SPECIAL TO THE LOG CABIN
LITTLE ROCK — The Arkansas Arts Center, the state’s premiere center for visual and performing arts, presents "Rembrandt, Van Dyck, Gainsborough: The Treasures of Kenwood House, London" exhibition, on view June 7-Sept. 8 in the Townsend Wolfe and Jeannette Edris Rockefeller Galleries.
The exhibition is organized by the American Federation of Arts and English Heritage. It is supported by an indemnity from the Federal Council on the Arts and the Humanities, with additional funding from the Samuel H. Kress Foundation.
In-kind support is provided by Barbara and Richard S. Lane.
"We’re delighted to be partnering with American Federation of Arts and English Heritage to present this incredibly enriching international endeavor at the Arkansas Arts Center," said Arkansas Arts Center executive director Todd Herman.
"This is an once-in-a-lifetime opportunity to be in the presence of some of the greatest works of art ever created, and I couldn’t be prouder to afford this opportunity to Arkansans."
Within the exhibition are masterworks by Rembrandt van Rijn, Anthony Van Dyck, Thomas Gainsborough, J.M.W. Turner, Francois Boucher, Sir Joshua Reynolds, Albert Cuyp, Francesco Guardi and Joseph Wright of Derby, a veritable survey of the most influential European artists of the 17th through the 19th century.
Among the works in the exhibition is Rembrandt van Rijn’s sublime "Portrait of the Artist" (ca. 1665), one of the artist’s last self-portraits and one of only a few of his many self-portraits that show him in the act of painting. This painting is considered by many to be his greatest self-portrait.
Visitors will experience Thomas Gainsborough’s life-size painting, "Mary, Countess Howe." The portrait was only the third life-size full-length portrait that Gainsborough ever painted, and it demonstrates his success at emulating the portraiture style of Anthony Van Dyck, the Flemish painter who came to London in the early 1600s and defined the ideal of aristocratic elegance more than 150 years before Gainsborough painted Countess Howe. Van Dyck is represented in the exhibition with the full length, life-sized portrait, "Princess Henrietta of Lorraine Attended by a Page."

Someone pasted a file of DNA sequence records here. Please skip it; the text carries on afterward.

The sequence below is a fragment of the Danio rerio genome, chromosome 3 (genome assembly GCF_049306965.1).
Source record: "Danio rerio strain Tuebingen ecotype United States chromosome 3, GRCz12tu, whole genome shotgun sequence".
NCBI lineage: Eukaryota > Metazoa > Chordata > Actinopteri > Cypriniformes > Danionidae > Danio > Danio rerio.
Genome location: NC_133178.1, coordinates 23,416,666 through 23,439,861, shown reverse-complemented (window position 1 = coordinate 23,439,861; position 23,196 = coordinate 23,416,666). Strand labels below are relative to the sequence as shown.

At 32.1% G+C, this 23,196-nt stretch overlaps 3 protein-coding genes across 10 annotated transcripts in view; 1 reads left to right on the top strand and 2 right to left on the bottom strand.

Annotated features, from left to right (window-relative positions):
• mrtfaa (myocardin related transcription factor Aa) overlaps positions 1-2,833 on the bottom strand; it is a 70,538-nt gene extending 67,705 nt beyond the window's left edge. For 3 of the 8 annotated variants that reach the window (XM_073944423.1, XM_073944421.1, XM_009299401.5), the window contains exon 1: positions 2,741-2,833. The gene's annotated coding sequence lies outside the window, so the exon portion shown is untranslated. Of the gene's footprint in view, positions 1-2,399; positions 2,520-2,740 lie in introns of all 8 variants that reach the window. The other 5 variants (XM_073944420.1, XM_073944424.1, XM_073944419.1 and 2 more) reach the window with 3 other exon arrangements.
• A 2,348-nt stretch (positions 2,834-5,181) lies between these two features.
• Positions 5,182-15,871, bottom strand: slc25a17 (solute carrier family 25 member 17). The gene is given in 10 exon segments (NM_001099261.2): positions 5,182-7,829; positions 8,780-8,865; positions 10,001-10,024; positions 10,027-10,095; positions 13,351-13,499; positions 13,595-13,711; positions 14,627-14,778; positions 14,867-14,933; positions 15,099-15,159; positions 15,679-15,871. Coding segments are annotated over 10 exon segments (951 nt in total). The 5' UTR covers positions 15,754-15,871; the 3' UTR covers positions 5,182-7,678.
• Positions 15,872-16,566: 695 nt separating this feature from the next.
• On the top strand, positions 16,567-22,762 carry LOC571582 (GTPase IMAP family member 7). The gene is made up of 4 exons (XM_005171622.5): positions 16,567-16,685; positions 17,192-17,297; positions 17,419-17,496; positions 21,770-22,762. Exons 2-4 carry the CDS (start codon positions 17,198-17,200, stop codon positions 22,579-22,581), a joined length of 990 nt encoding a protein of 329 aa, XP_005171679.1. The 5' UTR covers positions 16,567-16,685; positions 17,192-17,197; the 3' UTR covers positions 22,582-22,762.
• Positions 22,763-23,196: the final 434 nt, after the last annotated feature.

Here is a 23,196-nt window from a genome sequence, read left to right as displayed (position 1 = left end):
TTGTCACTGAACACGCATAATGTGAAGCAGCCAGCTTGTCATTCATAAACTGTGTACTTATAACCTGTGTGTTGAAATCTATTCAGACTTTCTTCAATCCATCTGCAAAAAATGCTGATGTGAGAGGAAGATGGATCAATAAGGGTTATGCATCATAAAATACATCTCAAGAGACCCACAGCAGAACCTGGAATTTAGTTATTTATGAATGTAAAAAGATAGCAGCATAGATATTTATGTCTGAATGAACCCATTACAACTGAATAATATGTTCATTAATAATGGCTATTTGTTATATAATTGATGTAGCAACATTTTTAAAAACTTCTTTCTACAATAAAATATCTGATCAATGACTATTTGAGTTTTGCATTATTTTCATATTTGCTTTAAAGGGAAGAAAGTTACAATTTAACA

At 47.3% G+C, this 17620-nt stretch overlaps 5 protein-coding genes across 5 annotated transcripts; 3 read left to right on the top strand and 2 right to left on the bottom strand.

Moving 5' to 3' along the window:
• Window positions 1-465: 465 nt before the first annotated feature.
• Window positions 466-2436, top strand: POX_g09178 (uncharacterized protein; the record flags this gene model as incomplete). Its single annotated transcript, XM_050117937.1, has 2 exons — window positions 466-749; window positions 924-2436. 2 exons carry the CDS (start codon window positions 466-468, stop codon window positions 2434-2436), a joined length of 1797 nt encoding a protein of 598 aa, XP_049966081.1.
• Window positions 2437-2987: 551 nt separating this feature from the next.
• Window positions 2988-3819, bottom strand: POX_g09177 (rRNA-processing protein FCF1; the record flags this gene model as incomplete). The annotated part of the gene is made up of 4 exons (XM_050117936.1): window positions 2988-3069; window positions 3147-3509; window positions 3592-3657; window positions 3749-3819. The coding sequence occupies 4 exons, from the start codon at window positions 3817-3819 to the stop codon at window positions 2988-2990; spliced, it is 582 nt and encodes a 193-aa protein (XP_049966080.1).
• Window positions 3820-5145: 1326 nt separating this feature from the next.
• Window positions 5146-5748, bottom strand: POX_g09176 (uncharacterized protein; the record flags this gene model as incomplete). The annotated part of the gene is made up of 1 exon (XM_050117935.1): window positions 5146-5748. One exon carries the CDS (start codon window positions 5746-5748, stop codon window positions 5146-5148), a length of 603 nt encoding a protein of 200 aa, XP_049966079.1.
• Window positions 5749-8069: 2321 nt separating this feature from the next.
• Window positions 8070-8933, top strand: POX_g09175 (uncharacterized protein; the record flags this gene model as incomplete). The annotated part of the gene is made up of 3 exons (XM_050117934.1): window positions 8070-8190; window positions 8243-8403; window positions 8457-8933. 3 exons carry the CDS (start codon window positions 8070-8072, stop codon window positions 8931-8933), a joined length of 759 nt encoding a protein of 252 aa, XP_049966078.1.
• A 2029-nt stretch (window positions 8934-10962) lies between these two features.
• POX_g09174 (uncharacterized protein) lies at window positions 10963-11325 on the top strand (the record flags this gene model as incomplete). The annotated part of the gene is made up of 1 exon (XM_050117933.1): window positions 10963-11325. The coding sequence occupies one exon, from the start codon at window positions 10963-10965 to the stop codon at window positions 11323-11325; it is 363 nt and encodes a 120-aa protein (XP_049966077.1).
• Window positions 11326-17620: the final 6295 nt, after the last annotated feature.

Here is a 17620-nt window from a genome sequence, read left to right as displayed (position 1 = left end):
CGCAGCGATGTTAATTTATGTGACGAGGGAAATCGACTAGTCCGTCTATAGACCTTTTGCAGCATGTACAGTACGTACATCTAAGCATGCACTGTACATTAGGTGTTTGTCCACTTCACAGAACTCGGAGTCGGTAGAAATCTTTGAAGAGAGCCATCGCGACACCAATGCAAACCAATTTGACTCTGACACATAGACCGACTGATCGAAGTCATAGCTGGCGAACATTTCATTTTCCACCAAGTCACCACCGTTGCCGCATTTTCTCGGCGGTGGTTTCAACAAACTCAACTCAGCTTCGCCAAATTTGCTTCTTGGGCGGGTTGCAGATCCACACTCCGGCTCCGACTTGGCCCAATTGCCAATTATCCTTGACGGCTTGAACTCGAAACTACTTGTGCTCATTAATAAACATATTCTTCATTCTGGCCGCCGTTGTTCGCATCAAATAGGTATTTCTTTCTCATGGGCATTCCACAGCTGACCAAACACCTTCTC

This exceptional painting collection, known as the Iveagh Bequest, resides at Kenwood House, a neoclassical villa in London. The last owner of Kenwood House was Edward Cecil Guinness, the first Earl of Iveagh and heir to the world’s most successful brewery.
A leading art collector, he acquired a variety of works typical of an English country house collection of the time including British portraits and landscapes alongside similar works by 17th century Dutch and Flemish artists.
Lord Iveagh donated Kenwood along with its art to Britain when he died in 1927. Today, the house and gardens are opened to the public and are landmark tourist attractions that draw millions of visitors a year.
Now for the first time, due to a renovation of the villa, the world-famous collection will travel to the United States, where 48 of the greatest works of the Iveagh Bequest will be exhibited.
The four-city tour of the United States includes the Museum of Fine Arts in Houston, Texas; the Milwaukee Art Museum, in Milwaukee, Wis.; the Seattle Art Museum, in Seattle, Wash.; and the final stop on the tour, the Arkansas Arts Center.
Many of the works have never traveled to the United States before or even been exhibited outside Kenwood.
This is the first time a Rembrandt painting will be exhibited in Arkansas, and this is the last chance to see these beautiful paintings before they return to London.
This event is presented in Arkansas by Bank of the Ozarks, Harriet and Warren Stephens, Stephens Inc. and the Windgate Charitable Foundation.
The event is sponsored in Arkansas by Chucki and Curt Bradbury, Sandra and Bob Connor, Remmel T. Dickinson and Lisenne Rockefeller.
Arkansas Arts Center members are invited to a member reception for "Rembrandt, Van Dyck, Gainsborough: The Treasures of Kenwood House, London" on Thursday, June 6 from 7-9 p.m. Members will enjoy music, cocktails and light hors d’oeuvres. At 6 p.m. in the Lecture Hall, Julius Bryant, FSA, Keeper of Word and Image at the Victoria and Albert Museum, will present a lecture entitled, "Kenwood: From Guinness to Gainsboroughs."
For more information, visit www.arkarts.com or call 501-372-4000.